By Angel Sarah Mathew and Kelly Leong
Do you still like taking photos with those black and yellow film cameras? Do you still have bangs, and tie your hair in a messy low ponytail?
It’s been a while since we’ve spoken or seen each other. A long time ago, you would’ve shared all the happenings in your life with me. I still remember the hours we spent talking on the phone (you were never a frequent texter). Now, we’ve drifted apart.
Initially, I excused your flippancy — oh she’s busy, or our schedules simply don’t align. I pointed fingers at myself. Had I been too aggressive with my messages? Did I say something wrong? I never found the answer. My mother still asks about you sometimes, only to be met with my muted silence and a shrug.
Our story isn’t unique. Studies done all around the world claim that we don’t just lose friends as we grow older; we lose many of them. A Dutch sociologist studied 1007 people and found that friendships generally last for about 7 years (after 7 years many interviewees had changed at least half their social circles), while another survey reported by The Daily Mail of 2,000 Americans found that two-thirds of people lose 90% of the friends they make.
In my search for answers, I spoke to people who have also lost friends to time. I’ve come to learn that there are plenty of reasons why friendships simply die —distance, communication barriers or even just nonchalance from one party— that leaves phone calls unanswered and invitations declined.
For one of my university acquaintances, Natalie, the experience was similar. She used to be pretty close to her classmate even after high school ended but mentioned that “after a point it was just me trying to keep in touch and the conversations became stale. As soon as I stopped making the effort, the friendship ended.” Perhaps it was a cold attempt from one party to cling onto the past even though both had clearly moved on to different interests, and the lack of maturity in the other to communicate their intent. After all, no relationship is a one-way street.
Clinging onto a friendship becomes even harder when faced with the inflexible obstacle of distance. What was a few streets away could become continents apart. Another friend, Anne, whom I’d met the first week of last semester, told me, “She moved to a different city, made new friends. We tried to stay in touch over social media but over time our communication became limited to exchanging birthday wishes.” Distance does little to make the heart grow fonder, after all, if we desperately cling onto the version of the friendship it used to be, instead of what it is.
During our youth, the job of keeping a friendship alive falls into the hands of technology, if it so chooses to cooperate. My friend Sreeja spoke about her childhood best friend, “I was around eleven, so I didn’t have my own phone, which is probably why we lost touch. Had she moved away a few years later, we would’ve probably still been friends.”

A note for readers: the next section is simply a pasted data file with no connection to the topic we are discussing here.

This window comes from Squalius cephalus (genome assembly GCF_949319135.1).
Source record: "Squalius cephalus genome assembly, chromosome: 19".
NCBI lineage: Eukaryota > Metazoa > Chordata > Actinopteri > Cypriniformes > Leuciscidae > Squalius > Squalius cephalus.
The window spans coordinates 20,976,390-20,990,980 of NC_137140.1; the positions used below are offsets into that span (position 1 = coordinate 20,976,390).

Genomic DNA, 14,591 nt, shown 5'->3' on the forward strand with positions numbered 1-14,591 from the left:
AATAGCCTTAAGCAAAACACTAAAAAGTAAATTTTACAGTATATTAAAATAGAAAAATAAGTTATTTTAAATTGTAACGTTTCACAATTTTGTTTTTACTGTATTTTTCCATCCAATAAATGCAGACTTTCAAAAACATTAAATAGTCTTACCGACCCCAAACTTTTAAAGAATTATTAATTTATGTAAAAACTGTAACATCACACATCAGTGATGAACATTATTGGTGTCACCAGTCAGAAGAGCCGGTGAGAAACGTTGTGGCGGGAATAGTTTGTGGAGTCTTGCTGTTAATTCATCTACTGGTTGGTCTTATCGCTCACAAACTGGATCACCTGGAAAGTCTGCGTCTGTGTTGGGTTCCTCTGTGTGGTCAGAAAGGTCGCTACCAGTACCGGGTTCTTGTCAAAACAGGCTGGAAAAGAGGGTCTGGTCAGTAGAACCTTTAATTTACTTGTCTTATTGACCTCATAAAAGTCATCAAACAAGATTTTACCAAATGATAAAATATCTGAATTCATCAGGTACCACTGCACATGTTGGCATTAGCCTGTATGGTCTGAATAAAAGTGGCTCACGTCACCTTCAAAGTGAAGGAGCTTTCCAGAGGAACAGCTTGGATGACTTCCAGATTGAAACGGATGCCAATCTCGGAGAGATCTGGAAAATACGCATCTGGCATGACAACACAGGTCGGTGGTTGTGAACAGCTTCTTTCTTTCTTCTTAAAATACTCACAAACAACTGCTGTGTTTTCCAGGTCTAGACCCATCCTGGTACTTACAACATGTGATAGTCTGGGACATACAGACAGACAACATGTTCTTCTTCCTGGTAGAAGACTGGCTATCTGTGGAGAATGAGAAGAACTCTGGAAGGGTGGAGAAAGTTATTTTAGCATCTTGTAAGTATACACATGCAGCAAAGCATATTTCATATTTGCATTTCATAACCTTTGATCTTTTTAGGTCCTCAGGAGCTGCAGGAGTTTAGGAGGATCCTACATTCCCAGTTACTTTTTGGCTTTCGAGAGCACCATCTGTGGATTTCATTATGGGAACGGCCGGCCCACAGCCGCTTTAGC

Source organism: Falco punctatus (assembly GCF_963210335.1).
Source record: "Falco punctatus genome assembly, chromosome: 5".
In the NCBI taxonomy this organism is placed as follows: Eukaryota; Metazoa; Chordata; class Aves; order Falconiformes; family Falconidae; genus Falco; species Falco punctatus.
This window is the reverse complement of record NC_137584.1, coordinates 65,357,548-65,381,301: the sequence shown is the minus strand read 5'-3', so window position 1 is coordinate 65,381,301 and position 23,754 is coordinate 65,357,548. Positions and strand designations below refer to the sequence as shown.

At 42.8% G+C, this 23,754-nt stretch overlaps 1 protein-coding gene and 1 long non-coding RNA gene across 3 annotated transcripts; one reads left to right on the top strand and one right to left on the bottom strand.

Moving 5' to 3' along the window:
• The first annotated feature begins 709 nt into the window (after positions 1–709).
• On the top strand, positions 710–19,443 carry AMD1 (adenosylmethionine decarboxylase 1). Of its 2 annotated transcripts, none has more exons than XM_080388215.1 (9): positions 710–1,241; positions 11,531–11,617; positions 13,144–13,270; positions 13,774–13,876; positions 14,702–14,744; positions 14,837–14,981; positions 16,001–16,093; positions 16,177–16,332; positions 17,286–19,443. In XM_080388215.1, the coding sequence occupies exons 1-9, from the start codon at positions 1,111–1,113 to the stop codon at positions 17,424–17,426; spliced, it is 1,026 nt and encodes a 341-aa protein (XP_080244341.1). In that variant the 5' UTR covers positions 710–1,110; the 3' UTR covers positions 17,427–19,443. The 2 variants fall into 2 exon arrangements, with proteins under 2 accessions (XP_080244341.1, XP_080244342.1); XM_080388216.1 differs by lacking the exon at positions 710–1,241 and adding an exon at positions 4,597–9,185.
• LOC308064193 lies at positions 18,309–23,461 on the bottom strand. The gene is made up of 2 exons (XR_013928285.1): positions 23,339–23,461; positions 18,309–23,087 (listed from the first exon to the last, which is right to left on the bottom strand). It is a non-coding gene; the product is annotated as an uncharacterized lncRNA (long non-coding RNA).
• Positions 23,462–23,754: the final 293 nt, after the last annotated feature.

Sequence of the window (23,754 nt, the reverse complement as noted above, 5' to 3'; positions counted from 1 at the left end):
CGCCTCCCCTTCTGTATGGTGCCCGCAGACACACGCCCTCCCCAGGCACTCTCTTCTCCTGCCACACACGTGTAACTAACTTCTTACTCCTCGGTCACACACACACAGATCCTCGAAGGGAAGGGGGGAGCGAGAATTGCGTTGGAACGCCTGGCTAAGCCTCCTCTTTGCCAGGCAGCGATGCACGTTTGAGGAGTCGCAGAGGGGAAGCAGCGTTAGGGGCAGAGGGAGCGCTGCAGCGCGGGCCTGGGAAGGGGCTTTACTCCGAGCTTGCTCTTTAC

As for us? I used to think our friendship was airtight, fail-safe. But hearing all these stories, many with no messy arguments or backstabbing, it seems ours too was just a bond lost to the ravages of time.
Was I right in trying to keep our friendship alive this long? Seasons change, and so do we. Ever-growing, ever-expanding in thoughts and interests, but sometimes, inevitably, leaving the other behind. Lastly Kavita shared her story with me: “We grew to be very different people with very different interests…I felt that maybe we were friends only because of similar circumstances and with time, as our circumstances changed, our relationship too changed.” One path diverging into two. It can be hard for both people to continue being happy in doing the things they thought were best for themselves, without hurting the other.
Yes, moving on from someone you seemingly knew for a lifetime is difficult, but when the easy conversations start becoming emotionally draining, when you leave the conversation feeling more off and exhausted and insecure than before, it is oftentimes a sign to start letting go. The gut feeling, difficult to acknowledge, does not lie. But you must rip off that bandage when it is time.
As I get older, I realised the way I befriend others has changed as well — no longer is it as simple as secret handshakes on the playground swings. Now, I face peer pressure to fit in and the fear of judgement is amplified by social media. In our busy world, there just isn’t enough time to sit around and talk about the mundane things, as we did as children, which makes befriending others and finding common ground even harder. The responsibility moves to the individual to put themselves out there or be labelled a social pariah. And so (sometimes begrudgingly), I give a smile to my seatmates at lecture or tag along to a group of friends that I am acquainted with, but not truly a part of; all with the hope of finding people who get me the way you once did.
Plenty of the moments I shared with you will be cherished as memories. But it hurts to lose someone –– someone you thought was going to be a fellow wine aunt, someone whom you once thought would have your back from now till you were wizened. Yet, as with many others that I’ve spoken to, after a long while, I’ve finally made peace. I hope that you, too, have found people who will take on adulthood with you.
Because sometimes, growing up means moving on.
An old friend